In May, tens of thousands of students will (virtually) graduate from college and enter the workforce, many of them for the first time. And the job market that they’ll be joining is far from a welcoming one.
With unemployment claims continuing to escalate with history-making speed and hiring freezes happening at as many as 37% of companies, it’s hard not to see the prospects for most entry-level candidates as grim. Although there’s still reason to hope that the government’s $2 trillion stimulus package will help buffer some of COVID’s blows for businesses, much of that aid will be directed at retaining existing workers or bringing back furloughed ones. Those hoping to be new hires at these companies, it stands to reason, may have a tougher time.
That won’t be the case for all industries, however, with experts positioning certain jobs as being relatively “recession-proof.” Other companies are actually increasing their hiring efforts as a result of the pandemic in a bid to meet new forms of consumer demand, and there’s reason still to hope that the government’s stimulus package will help buffer COVID’s blows for many other businesses. A lot remains hanging in the balance. But early projections do indicate a bleaker outlook for a certain handful of industries — and for the college grads hoping to join them.
While this economic downturn, much like the 2008 recession, will ultimately pass, new workers planning to enter the following nine industries may benefit from keeping a Plan B in mind. (A word to the worried, though — the first job you take after graduating college might matter less in the long run than you think.)
According to the International Air Transport Association, the global airline industry could lose up to $113 billion as a result of the coronavirus, with $21 billion of that loss specific to America and Canada. Cuts to existing staff at most airlines have already unfolded and have been severe, with Norweigian Airlines, for instance, laying off a whopping 90% of its staff on March 16.
Prior to COVID, more than 11% of all American jobs were in leisure and hospitality. Now, the once-booming industry is considered to be one of the likeliest to face lasting financial repercussions in the nation’s new economy. In the hotel business alone, as many as 4 million U.S. jobs are forecasted to be lost, resulting in a $300 billion hit to the GDP.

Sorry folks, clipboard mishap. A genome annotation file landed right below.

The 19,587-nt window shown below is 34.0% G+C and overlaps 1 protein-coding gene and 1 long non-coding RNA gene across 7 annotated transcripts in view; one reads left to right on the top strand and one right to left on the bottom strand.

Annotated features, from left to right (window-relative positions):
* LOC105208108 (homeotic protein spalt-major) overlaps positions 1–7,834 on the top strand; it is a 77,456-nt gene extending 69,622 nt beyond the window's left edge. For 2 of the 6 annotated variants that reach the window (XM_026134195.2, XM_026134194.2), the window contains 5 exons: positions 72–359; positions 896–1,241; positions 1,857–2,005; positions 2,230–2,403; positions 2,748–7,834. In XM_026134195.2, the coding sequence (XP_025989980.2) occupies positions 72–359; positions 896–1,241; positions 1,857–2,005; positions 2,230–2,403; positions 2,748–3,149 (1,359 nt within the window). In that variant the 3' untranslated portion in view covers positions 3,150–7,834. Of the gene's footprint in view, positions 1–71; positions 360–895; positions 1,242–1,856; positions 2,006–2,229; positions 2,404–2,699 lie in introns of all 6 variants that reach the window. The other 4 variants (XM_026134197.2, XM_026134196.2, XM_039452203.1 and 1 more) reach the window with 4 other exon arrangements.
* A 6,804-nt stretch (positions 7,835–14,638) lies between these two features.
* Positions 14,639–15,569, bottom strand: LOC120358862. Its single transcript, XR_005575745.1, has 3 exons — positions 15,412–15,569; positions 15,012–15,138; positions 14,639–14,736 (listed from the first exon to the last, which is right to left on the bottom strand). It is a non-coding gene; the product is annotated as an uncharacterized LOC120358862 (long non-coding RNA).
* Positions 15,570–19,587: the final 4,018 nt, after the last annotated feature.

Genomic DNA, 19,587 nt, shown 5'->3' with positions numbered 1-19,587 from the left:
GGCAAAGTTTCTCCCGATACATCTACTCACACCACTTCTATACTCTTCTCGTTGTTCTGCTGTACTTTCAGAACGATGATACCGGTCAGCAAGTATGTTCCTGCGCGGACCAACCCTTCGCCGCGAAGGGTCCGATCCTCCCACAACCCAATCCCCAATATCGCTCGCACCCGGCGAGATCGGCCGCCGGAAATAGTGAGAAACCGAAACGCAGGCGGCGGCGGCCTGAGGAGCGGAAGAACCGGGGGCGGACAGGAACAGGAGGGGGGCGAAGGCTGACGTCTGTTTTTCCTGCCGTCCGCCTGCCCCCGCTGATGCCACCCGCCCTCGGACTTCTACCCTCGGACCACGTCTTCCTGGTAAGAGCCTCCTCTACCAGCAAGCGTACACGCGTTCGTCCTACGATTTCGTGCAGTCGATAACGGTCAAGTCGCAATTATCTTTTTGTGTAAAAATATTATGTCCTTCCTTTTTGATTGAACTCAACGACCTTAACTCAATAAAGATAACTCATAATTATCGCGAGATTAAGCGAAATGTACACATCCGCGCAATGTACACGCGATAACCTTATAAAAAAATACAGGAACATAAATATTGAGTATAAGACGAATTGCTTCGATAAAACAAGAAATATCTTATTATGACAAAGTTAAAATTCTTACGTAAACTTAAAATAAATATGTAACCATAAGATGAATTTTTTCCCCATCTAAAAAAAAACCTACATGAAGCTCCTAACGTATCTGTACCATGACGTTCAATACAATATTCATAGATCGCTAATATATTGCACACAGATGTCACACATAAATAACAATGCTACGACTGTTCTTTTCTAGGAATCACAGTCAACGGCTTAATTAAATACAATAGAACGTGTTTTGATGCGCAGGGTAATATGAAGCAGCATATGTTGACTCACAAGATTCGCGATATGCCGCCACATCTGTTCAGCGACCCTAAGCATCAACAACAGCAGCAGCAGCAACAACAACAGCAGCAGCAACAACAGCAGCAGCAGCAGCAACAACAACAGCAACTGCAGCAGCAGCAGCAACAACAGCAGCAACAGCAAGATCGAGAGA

Restaurants and bars, specifically, were among the first businesses to be hit by the pandemic, as city and state governments issued sweeping closures. At the end of March, the National Restaurant Association predicted that the industry could lose up to $225 billion and 5-7 million jobs in the next three months.
Oil prices have plummeted following a dispute between Saudi Arabia and Russia, and the New York Times has reported that oil companies are “collapsing.” While renewable energy use is up and business is expected to keep growing overall, that sector hasn’t been entirely sheltered from COVID, either; The Solar Energy Industries Association estimated that half of its 250,000 workers could lose their jobs as a result of business lost from the virus.
Many automakers have suspended their production of vehicles, as sheltered-at-home consumers — many of whom are out of work or otherwise anxious over the future of their finances — aren’t likely to make a big-ticket purchase like a new car. J.D. Power has projected the industry could see a decline of up to 3 million vehicles sold this year, impacting the job security of automaker and dealership workers.
Prior to COVID, about 3.6 million Americans worked in employment services. But for companies that are freezing hiring, this also means a cut to HR and recruiting budgets, and increased job insecurity for the workers who fill these functions.
Although hospital employment has remained technically flat since the start of the outbreak, this fails to capture staffing nuances between departments, as workers who specialize in elective operations, for instance, have already been subject to layoffs. Meanwhile, outside of hospitals, dental offices and doctors’ offices have already reported a collective loss of close to 30,000 workers since the outbreak began.
Retail has been hit especially hard by the pandemic’s non-essential store closures, and in what’s guaranteed to remain a shaky economy, businesses that depend on consumers with extra spending money lining their pockets aren’t likely to fare well. Of course, this is speaking mostly to retail that relies on brick-and-mortar operations. Online retailers that specialize in virtual shopping and delivery options, especially of essential household goods, are poised to emerge from the pandemic in a far healthier place.
Lost projects, closed construction sites and cut payrolls are making for an especially shaky job market within the construction industry. The interconnectedness of global supply chain markets has led to a host of disruptions for many industries, including construction. Commercial builders that relied on Chinese-made materials, for instance, have already had to navigate higher material costs and pushed-back project timelines, and as more projects are canceled, an estimated 7.6 million Americans’ jobs in the construction sector could be impacted.
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